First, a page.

Meat-free vegan burgers are already a well-established meal, but a new food-tech start up says its vegan 'steak' can not only fool the tastebuds into thinking you are eating beef, but also offer a more sustainable food supply system.

Novameat says their method of 3D printing plant-based proteins can produce a vegan meal with the texture and appearance of a real beef steak.

"It is done with a printer so that we can get at the same time the appearance and the texture of a traditional steak," Novameat founder Giuseppe Scionti said after the first public demonstration of Version 2.0 of their steak.

"We are ordering the fibres as if they were muscular fibres, so we are micro-extruding these filaments so that the plant-based steak has at the same time the appearance and the texture of an actual beef steak," he said

Described as a "Nespresso for meat substitutes", the novel 3D printer uses syringes filled with plant-based ingredients that form a fibrous meat-like structure when extruded, line by line, to build up the shape the chef wants.

Printing a steak at the Culinary School of Barcelona took around 20 minutes but was worth the wait according to students eager to try the finished product.

"I like it," said one student, chewing a flash-fried fried piece of seasoned Novameat.

At least two other startups are trying to 'print' a steak, but Mr Scionti said they are imitating ground meat like in beef burgers; not recreating the meat micro-fibres as Novameat is doing.

The company estimates that it costs about €27 to print 1 kilogram of steak, based on the cost of the raw ingredients. This price is expected to drop as they scale up.

Mr Scionti has a PhD in tissue bio-engineering and said he discovered how to achieve the meaty texture while trying to regenerate tissue to treat animals.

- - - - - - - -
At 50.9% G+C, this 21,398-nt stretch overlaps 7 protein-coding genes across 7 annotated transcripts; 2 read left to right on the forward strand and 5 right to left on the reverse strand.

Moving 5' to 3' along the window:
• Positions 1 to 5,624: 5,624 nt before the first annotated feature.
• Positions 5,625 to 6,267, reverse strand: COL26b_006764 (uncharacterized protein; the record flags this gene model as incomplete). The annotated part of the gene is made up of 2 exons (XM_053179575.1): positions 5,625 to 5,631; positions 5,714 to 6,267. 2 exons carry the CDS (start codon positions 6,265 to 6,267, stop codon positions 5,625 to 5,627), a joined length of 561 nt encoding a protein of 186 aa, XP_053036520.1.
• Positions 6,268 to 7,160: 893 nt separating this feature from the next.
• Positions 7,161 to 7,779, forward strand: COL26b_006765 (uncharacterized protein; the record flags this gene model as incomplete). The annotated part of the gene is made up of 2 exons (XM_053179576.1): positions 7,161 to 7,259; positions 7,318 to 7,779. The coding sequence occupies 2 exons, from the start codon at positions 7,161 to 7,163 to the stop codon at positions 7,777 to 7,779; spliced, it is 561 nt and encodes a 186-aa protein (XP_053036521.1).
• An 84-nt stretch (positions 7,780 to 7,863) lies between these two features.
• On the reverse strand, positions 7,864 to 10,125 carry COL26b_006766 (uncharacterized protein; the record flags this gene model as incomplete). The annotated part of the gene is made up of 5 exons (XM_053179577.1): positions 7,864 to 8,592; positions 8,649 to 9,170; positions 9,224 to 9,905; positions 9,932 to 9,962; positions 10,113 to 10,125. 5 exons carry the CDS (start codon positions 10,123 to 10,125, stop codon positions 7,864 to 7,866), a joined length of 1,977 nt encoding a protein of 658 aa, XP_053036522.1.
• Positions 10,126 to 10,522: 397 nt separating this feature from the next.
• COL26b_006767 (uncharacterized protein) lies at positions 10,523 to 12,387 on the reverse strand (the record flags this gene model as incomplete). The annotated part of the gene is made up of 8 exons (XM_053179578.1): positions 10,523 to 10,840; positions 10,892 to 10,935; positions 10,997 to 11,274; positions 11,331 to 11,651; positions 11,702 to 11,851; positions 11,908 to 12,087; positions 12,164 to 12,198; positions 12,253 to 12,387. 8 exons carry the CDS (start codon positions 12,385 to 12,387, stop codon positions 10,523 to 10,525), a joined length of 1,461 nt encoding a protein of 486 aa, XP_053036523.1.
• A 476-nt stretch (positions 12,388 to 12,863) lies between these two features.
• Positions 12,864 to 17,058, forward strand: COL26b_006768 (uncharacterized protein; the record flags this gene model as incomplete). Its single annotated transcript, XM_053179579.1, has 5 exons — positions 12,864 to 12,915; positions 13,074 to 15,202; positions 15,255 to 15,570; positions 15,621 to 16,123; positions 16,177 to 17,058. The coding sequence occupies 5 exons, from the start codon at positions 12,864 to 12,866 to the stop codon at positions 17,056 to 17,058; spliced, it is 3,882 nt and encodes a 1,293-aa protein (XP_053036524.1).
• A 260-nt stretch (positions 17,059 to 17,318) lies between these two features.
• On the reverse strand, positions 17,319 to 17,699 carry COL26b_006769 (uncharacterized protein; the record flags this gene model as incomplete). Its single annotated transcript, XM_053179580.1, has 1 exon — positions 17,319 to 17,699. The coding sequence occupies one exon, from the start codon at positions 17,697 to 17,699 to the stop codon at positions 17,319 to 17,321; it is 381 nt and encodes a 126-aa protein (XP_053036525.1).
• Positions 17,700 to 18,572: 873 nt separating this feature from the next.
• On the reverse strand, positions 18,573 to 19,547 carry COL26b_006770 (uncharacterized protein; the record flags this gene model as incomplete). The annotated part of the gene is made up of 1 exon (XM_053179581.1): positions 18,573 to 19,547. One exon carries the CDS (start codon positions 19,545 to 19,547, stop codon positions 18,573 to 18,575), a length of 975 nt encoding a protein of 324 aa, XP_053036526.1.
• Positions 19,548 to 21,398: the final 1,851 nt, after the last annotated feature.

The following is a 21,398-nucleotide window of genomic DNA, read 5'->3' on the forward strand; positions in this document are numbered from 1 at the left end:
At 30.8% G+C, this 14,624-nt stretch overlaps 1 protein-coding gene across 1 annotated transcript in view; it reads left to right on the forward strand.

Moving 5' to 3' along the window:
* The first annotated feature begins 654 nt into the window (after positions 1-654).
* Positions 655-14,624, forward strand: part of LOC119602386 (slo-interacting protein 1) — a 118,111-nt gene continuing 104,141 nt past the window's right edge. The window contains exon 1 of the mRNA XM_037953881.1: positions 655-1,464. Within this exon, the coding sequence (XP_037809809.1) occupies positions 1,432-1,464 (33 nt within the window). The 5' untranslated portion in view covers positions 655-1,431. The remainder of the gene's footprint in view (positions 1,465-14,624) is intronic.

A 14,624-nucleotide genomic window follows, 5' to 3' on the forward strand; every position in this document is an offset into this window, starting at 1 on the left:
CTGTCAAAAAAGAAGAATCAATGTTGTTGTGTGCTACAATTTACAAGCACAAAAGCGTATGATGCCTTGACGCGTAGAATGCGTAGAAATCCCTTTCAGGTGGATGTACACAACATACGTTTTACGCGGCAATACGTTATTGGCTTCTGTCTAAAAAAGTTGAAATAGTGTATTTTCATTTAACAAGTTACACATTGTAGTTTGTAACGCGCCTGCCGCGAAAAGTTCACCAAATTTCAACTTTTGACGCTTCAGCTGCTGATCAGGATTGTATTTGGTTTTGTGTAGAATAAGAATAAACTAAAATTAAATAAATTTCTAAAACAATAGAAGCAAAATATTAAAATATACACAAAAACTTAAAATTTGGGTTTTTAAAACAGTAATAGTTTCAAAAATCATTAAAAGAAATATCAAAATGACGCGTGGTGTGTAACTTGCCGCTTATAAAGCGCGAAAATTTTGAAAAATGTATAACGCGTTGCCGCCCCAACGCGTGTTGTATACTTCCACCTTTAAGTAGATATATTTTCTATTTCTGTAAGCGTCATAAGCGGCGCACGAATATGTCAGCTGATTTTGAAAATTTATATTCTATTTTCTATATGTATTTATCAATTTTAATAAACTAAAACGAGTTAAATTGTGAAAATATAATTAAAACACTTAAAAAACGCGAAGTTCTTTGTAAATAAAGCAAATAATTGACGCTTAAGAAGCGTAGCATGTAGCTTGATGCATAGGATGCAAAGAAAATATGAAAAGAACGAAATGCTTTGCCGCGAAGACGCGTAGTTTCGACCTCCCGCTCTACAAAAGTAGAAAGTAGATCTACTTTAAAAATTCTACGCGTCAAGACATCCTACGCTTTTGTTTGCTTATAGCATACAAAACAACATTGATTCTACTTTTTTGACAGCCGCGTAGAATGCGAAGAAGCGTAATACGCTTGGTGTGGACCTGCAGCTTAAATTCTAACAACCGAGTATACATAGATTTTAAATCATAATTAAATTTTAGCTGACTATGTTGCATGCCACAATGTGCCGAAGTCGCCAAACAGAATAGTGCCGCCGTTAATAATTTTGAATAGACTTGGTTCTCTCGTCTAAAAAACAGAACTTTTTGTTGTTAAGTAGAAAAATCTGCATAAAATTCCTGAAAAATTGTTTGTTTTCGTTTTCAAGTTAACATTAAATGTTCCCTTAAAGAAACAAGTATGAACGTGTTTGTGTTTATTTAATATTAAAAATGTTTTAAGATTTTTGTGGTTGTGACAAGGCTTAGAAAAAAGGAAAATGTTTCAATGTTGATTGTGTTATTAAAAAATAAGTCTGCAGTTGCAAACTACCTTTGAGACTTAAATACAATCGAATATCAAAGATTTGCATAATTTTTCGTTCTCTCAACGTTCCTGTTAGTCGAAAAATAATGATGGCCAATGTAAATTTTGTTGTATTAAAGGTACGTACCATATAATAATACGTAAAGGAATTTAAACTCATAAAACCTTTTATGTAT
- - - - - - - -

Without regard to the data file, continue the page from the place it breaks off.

The company says its mission is to create an alternative to what it calls the current the problem of 'unsustainable and inefficient industrial livestock production' and feed the planet's growing population while better managing our planet's natural resources.

Mr Scionti says he expects the first commercial version of his food printer will be bought by restaurants as a novelty, but hopes to produce a version for home-use as well.

"Imagine a future where somebody can have this machine at home and create customised food in their kitchen," he said, adding they are now in talks to collaborate with top chefs in Italy and Spain

"The next step is to work with top chefs to create new products which can be plant-based, for example pork, for example imagine bacon, or plant-based fish. We are trying to do the most complex ones, and we are starting with salmon."

They hope to have the final version of the Novameat plant-based steak available at a top restaurant before the end of 2020.